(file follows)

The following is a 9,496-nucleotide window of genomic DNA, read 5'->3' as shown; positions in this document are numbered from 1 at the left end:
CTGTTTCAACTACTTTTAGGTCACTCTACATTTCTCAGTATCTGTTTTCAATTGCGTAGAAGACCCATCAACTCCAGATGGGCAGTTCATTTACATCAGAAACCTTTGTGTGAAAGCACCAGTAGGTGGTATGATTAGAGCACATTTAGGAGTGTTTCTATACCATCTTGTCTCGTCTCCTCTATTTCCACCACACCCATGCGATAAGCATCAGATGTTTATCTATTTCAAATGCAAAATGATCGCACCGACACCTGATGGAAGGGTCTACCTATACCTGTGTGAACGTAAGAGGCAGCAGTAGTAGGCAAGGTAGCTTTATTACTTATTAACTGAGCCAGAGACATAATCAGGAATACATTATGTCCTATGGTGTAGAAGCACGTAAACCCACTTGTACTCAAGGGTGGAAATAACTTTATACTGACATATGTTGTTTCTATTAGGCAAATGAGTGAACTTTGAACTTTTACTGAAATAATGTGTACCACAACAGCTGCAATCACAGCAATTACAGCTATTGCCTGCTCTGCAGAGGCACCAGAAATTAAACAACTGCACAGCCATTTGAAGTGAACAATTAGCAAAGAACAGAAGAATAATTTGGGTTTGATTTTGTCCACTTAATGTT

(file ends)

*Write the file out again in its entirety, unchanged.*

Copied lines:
The following is a 9,496-nucleotide window of genomic DNA, read 5'->3' as shown; positions in this document are numbered from 1 at the left end:
CTGTTTCAACTACTTTTAGGTCACTCTACATTTCTCAGTATCTGTTTTCAATTGCGTAGAAGACCCATCAACTCCAGATGGGCAGTTCATTTACATCAGAAACCTTTGTGTGAAAGCACCAGTAGGTGGTATGATTAGAGCACATTTAGGAGTGTTTCTATACCATCTTGTCTCGTCTCCTCTATTTCCACCACACCCATGCGATAAGCATCAGATGTTTATCTATTTCAAATGCAAAATGATCGCACCGACACCTGATGGAAGGGTCTACCTATACCTGTGTGAACGTAAGAGGCAGCAGTAGTAGGCAAGGTAGCTTTATTACTTATTAACTGAGCCAGAGACATAATCAGGAATACATTATGTCCTATGGTGTAGAAGCACGTAAACCCACTTGTACTCAAGGGTGGAAATAACTTTATACTGACATATGTTGTTTCTATTAGGCAAATGAGTGAACTTTGAACTTTTACTGAAATAATGTGTACCACAACAGCTGCAATCACAGCAATTACAGCTATTGCCTGCTCTGCAGAGGCACCAGAAATTAAACAACTGCACAGCCATTTGAAGTGAACAATTAGCAAAGAACAGAAGAATAATTTGGGTTTGATTTTGTCCACTTAATGTT